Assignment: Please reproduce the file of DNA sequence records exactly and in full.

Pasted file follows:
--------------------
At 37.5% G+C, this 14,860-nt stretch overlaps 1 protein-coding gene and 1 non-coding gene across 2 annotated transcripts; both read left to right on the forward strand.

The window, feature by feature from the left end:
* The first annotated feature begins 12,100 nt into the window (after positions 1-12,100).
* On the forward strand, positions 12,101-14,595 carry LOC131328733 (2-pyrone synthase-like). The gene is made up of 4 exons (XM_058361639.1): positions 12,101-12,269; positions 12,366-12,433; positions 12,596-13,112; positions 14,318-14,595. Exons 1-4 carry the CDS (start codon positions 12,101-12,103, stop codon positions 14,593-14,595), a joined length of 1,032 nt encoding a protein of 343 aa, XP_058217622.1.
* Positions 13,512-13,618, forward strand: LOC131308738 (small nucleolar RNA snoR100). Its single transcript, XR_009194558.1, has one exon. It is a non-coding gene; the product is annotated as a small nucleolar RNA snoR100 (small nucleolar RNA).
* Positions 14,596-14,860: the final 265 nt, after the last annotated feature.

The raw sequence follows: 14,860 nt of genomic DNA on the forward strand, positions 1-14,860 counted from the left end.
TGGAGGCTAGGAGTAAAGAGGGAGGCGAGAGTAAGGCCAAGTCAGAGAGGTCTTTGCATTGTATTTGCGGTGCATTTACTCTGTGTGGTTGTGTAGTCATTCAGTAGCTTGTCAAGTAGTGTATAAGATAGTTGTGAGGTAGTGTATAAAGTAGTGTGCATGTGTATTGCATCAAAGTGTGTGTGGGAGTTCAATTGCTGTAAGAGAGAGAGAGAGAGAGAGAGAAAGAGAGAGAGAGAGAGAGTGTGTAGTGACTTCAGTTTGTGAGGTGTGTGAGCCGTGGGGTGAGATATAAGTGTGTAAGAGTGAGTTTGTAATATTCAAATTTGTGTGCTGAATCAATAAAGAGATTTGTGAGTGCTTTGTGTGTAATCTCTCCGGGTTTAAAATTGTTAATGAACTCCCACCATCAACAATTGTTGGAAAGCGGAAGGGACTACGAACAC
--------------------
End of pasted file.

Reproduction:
At 37.5% G+C, this 14,860-nt stretch overlaps 1 protein-coding gene and 1 non-coding gene across 2 annotated transcripts; both read left to right on the forward strand.

The window, feature by feature from the left end:
* The first annotated feature begins 12,100 nt into the window (after positions 1-12,100).
* On the forward strand, positions 12,101-14,595 carry LOC131328733 (2-pyrone synthase-like). The gene is made up of 4 exons (XM_058361639.1): positions 12,101-12,269; positions 12,366-12,433; positions 12,596-13,112; positions 14,318-14,595. Exons 1-4 carry the CDS (start codon positions 12,101-12,103, stop codon positions 14,593-14,595), a joined length of 1,032 nt encoding a protein of 343 aa, XP_058217622.1.
* Positions 13,512-13,618, forward strand: LOC131308738 (small nucleolar RNA snoR100). Its single transcript, XR_009194558.1, has one exon. It is a non-coding gene; the product is annotated as a small nucleolar RNA snoR100 (small nucleolar RNA).
* Positions 14,596-14,860: the final 265 nt, after the last annotated feature.

The raw sequence follows: 14,860 nt of genomic DNA on the forward strand, positions 1-14,860 counted from the left end.
TGGAGGCTAGGAGTAAAGAGGGAGGCGAGAGTAAGGCCAAGTCAGAGAGGTCTTTGCATTGTATTTGCGGTGCATTTACTCTGTGTGGTTGTGTAGTCATTCAGTAGCTTGTCAAGTAGTGTATAAGATAGTTGTGAGGTAGTGTATAAAGTAGTGTGCATGTGTATTGCATCAAAGTGTGTGTGGGAGTTCAATTGCTGTAAGAGAGAGAGAGAGAGAGAGAGAAAGAGAGAGAGAGAGAGAGTGTGTAGTGACTTCAGTTTGTGAGGTGTGTGAGCCGTGGGGTGAGATATAAGTGTGTAAGAGTGAGTTTGTAATATTCAAATTTGTGTGCTGAATCAATAAAGAGATTTGTGAGTGCTTTGTGTGTAATCTCTCCGGGTTTAAAATTGTTAATGAACTCCCACCATCAACAATTGTTGGAAAGCGGAAGGGACTACGAACAC